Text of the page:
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What to Look For When Hiring a Personal Trainer or Coach

October 31, 2017

So you decided to take your fitness to the next level, make a commitment, and move forward with hiring someone to hold you accountable for your fitness or sport. If you are not sure where to start to look for the right trainer or coach, then read this!

1. Experience matters. Your trainer/coach should have a strong background themselves in fitness. Even if they don't have a lot of years under their belt, you want to pick someone who knows what they are doing and is passionate about their sport. When you meet your trainer for the first time, not only are they interviewing YOU, but you are interviewing THEM. 

2. What are their credentials? For personal training, the top three certifications that I know of are ACE, NASM, and ACSM. There are many out there, but these are the ones I come across most often. I would choose someone who has a WELL KNOWN certification, not an online one. Most accredited certifications require a weekend workshop with a practical exam at the end with a written test at a testing site.

3. How are their people skills? If you are going to be working closely with someone for several hours or more, then you want to make sure you have a good working relationship. It has to be someone you TRUST and feel comfortable with. Your trainer/coach needs to be a good LISTENER and clearly understand your goals. They only know what YOU tell them, so always lead with HONESTY no matter what.

4. A good trainer will share nutrition options with you. They don't have to be a dietician to give you general advice on products they use themselves or have used in the past, especially if it's a well known product such as Shakeology or Advocare. I put folks on the 21 Day Fix and Shakeology all the time because it is a PROVEN nutrition plan developed by a team of dietitians and nutritionists. Losing weight and getting fit is made up mostly of what you eat and most trainers have a go to nutrition company or plan they use.

5. A good coach will tailor your workouts to fit your needs and your schedule. If you are looking to build endurance, then most likely your coach will have you doing cardiovascular training. If you're trying to build muscle, then he or she will have you lifting more weights.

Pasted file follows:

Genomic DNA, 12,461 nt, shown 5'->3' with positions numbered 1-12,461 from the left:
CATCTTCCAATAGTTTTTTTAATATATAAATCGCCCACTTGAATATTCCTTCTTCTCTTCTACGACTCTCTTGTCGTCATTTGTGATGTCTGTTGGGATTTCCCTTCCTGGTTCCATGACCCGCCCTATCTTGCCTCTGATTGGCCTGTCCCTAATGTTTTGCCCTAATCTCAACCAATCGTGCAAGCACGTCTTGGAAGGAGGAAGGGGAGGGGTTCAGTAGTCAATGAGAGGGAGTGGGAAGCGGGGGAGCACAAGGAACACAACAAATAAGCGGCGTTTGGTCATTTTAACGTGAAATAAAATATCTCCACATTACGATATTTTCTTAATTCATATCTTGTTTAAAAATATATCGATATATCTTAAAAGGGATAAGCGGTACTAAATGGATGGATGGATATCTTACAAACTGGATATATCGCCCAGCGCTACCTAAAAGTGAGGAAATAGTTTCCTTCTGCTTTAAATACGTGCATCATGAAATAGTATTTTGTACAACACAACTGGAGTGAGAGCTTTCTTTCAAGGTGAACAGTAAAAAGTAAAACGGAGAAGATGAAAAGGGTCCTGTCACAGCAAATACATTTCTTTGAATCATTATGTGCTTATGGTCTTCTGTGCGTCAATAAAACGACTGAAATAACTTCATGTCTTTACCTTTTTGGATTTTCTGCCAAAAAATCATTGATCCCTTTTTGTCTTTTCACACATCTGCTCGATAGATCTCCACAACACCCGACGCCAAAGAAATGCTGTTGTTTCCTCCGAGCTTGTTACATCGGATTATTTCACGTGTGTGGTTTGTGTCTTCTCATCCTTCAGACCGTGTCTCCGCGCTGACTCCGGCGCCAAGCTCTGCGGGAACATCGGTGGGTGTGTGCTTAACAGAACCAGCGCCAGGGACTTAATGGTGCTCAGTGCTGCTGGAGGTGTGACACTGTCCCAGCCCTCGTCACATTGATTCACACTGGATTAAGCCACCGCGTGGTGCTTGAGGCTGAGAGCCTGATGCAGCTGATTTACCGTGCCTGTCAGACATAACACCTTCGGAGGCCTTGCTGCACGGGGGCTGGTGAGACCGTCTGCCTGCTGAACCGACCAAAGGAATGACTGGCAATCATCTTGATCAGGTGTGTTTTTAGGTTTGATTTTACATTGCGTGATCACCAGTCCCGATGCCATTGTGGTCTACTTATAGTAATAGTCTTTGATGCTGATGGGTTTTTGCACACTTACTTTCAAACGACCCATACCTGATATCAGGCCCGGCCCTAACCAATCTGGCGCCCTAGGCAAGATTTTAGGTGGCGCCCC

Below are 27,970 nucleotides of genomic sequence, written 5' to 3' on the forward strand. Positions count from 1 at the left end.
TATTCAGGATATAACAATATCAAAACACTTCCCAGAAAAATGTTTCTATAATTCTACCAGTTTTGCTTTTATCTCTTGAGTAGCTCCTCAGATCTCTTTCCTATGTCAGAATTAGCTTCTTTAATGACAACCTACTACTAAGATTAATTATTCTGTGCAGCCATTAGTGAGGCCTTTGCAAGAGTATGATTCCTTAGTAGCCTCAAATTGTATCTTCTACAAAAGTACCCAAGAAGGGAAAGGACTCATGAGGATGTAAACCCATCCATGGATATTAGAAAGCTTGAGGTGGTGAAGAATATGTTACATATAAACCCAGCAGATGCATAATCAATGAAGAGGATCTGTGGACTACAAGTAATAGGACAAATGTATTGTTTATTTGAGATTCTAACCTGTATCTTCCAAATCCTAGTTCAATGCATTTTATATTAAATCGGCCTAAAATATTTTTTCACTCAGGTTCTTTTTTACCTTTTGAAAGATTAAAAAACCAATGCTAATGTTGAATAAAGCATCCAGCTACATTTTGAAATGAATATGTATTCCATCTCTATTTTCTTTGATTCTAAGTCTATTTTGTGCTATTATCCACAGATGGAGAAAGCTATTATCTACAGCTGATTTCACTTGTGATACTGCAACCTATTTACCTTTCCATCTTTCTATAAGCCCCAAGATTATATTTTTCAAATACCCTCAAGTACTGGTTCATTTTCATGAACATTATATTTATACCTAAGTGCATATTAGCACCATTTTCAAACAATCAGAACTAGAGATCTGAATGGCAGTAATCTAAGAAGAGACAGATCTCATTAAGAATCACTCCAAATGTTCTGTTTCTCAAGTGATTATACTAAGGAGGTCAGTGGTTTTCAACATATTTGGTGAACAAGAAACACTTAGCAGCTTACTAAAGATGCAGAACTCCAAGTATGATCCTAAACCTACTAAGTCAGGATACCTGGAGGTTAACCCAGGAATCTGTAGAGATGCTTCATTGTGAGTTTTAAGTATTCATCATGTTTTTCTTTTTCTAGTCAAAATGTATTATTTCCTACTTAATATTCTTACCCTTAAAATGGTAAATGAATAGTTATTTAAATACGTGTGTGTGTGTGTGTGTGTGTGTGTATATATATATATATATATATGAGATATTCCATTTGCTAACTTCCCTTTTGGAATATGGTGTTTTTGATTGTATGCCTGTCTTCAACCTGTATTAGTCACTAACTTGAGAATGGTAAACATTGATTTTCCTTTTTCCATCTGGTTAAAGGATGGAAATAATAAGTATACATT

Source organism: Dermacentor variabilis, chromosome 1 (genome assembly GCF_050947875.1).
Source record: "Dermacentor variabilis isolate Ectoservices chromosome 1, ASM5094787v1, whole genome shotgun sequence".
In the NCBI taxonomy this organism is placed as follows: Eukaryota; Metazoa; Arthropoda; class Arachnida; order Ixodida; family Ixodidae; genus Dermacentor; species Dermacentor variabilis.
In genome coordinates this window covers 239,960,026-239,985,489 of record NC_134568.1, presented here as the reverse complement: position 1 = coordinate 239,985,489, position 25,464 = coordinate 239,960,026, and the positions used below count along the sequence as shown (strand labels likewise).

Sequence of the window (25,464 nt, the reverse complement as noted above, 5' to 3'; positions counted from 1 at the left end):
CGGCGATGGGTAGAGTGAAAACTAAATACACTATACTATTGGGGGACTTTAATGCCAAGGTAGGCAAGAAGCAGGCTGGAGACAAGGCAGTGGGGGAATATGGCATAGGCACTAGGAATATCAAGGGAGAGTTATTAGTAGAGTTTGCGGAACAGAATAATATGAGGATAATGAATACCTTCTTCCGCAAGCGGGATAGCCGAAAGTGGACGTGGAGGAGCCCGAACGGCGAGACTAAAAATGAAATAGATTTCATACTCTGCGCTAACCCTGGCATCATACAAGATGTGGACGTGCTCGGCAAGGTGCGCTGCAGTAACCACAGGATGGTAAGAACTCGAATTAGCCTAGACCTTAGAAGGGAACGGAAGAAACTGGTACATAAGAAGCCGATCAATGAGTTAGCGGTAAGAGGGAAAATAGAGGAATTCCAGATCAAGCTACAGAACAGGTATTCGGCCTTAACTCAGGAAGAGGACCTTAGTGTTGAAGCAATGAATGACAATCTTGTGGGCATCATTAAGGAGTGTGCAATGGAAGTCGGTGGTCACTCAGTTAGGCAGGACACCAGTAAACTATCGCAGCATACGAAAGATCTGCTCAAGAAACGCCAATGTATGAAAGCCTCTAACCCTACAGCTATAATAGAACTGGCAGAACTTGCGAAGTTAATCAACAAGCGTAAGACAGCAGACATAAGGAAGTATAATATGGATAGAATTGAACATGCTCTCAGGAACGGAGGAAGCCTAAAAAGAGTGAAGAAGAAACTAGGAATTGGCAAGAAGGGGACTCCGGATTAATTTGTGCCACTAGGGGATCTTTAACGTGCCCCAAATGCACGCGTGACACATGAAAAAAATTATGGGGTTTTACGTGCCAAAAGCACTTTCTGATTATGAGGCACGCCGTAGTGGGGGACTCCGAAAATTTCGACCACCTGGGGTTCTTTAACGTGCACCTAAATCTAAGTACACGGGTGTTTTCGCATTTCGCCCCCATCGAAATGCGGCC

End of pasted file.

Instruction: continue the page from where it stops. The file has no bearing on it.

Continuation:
6. Goal setting- your trainer will sit down with you and talk about your SPECIFIC goals, write them down, and track your progress toward them. A good coach will want to look at your data often and see your improvements each week. Your trainer/coach should EDUCATE you and empower you by teaching you how to be an active participant in your own health and fitness.

7. Specialty- Most trainers have an area of expertise which they have more experience in. For example, I am big on FLEXIBILITY training and I use the PiYo workout for a lot of my clients. I also specialize in endurance training since I am a triathlete. Ask your coach or trainer about their area of expertise.

8. Personal Fitness- Your trainer/coach should be a "product of the product". In other words, he/she needs to be physically fit and "walking the walk". As a leader, they need to be following in their own footsteps and setting the example. I used to work at a gym where the lead personal trainer was a heavy smoker and had almost no cardiovascular fitness because of this. And he had only a few clients too.

 

 

 

 

 

 

 

 

 

 

 

 

 

 

 

 

 

 

 

 

 

 

 

 

 

 

 

 

 

 

 

 

 

 

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